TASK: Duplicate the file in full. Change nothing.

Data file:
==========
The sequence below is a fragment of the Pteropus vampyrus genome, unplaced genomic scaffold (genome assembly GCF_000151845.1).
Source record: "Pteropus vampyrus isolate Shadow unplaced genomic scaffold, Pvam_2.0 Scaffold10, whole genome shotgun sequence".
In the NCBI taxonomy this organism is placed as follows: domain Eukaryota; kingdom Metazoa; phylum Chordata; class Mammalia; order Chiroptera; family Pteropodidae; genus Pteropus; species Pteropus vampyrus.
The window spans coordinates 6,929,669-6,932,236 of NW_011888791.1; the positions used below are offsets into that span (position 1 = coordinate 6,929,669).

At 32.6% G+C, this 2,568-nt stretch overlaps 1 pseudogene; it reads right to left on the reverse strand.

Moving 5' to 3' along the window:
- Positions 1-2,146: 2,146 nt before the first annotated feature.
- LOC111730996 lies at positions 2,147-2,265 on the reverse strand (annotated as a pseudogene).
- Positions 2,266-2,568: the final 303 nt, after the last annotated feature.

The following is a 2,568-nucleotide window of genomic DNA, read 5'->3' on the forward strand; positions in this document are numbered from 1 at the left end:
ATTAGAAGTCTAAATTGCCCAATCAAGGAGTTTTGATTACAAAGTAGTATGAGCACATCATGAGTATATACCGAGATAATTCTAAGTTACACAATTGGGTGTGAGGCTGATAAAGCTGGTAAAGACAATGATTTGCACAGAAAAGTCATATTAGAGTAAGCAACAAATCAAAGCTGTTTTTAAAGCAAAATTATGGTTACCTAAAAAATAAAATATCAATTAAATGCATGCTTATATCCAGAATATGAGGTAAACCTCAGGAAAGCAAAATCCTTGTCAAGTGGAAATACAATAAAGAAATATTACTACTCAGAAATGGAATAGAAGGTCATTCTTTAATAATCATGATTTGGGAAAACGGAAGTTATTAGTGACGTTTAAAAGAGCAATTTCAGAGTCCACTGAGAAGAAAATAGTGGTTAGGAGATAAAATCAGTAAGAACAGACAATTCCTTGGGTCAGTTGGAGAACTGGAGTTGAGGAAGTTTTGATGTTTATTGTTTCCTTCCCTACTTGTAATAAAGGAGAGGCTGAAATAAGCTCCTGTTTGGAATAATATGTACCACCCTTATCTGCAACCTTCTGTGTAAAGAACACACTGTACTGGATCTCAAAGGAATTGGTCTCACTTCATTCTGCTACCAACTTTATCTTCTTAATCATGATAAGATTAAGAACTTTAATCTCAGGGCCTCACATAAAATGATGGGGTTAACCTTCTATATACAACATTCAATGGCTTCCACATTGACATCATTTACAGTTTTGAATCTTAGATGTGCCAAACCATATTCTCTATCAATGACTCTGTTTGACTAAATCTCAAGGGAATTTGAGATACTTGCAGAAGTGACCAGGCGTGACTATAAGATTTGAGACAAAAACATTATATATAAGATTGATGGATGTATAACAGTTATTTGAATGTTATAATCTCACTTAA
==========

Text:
The sequence below is a fragment of the Pteropus vampyrus genome, unplaced genomic scaffold (genome assembly GCF_000151845.1).
Source record: "Pteropus vampyrus isolate Shadow unplaced genomic scaffold, Pvam_2.0 Scaffold10, whole genome shotgun sequence".
In the NCBI taxonomy this organism is placed as follows: domain Eukaryota; kingdom Metazoa; phylum Chordata; class Mammalia; order Chiroptera; family Pteropodidae; genus Pteropus; species Pteropus vampyrus.
The window spans coordinates 6,929,669-6,932,236 of NW_011888791.1; the positions used below are offsets into that span (position 1 = coordinate 6,929,669).

At 32.6% G+C, this 2,568-nt stretch overlaps 1 pseudogene; it reads right to left on the reverse strand.

Moving 5' to 3' along the window:
- Positions 1-2,146: 2,146 nt before the first annotated feature.
- LOC111730996 lies at positions 2,147-2,265 on the reverse strand (annotated as a pseudogene).
- Positions 2,266-2,568: the final 303 nt, after the last annotated feature.

The following is a 2,568-nucleotide window of genomic DNA, read 5'->3' on the forward strand; positions in this document are numbered from 1 at the left end:
ATTAGAAGTCTAAATTGCCCAATCAAGGAGTTTTGATTACAAAGTAGTATGAGCACATCATGAGTATATACCGAGATAATTCTAAGTTACACAATTGGGTGTGAGGCTGATAAAGCTGGTAAAGACAATGATTTGCACAGAAAAGTCATATTAGAGTAAGCAACAAATCAAAGCTGTTTTTAAAGCAAAATTATGGTTACCTAAAAAATAAAATATCAATTAAATGCATGCTTATATCCAGAATATGAGGTAAACCTCAGGAAAGCAAAATCCTTGTCAAGTGGAAATACAATAAAGAAATATTACTACTCAGAAATGGAATAGAAGGTCATTCTTTAATAATCATGATTTGGGAAAACGGAAGTTATTAGTGACGTTTAAAAGAGCAATTTCAGAGTCCACTGAGAAGAAAATAGTGGTTAGGAGATAAAATCAGTAAGAACAGACAATTCCTTGGGTCAGTTGGAGAACTGGAGTTGAGGAAGTTTTGATGTTTATTGTTTCCTTCCCTACTTGTAATAAAGGAGAGGCTGAAATAAGCTCCTGTTTGGAATAATATGTACCACCCTTATCTGCAACCTTCTGTGTAAAGAACACACTGTACTGGATCTCAAAGGAATTGGTCTCACTTCATTCTGCTACCAACTTTATCTTCTTAATCATGATAAGATTAAGAACTTTAATCTCAGGGCCTCACATAAAATGATGGGGTTAACCTTCTATATACAACATTCAATGGCTTCCACATTGACATCATTTACAGTTTTGAATCTTAGATGTGCCAAACCATATTCTCTATCAATGACTCTGTTTGACTAAATCTCAAGGGAATTTGAGATACTTGCAGAAGTGACCAGGCGTGACTATAAGATTTGAGACAAAAACATTATATATAAGATTGATGGATGTATAACAGTTATTTGAATGTTATAATCTCACTTAA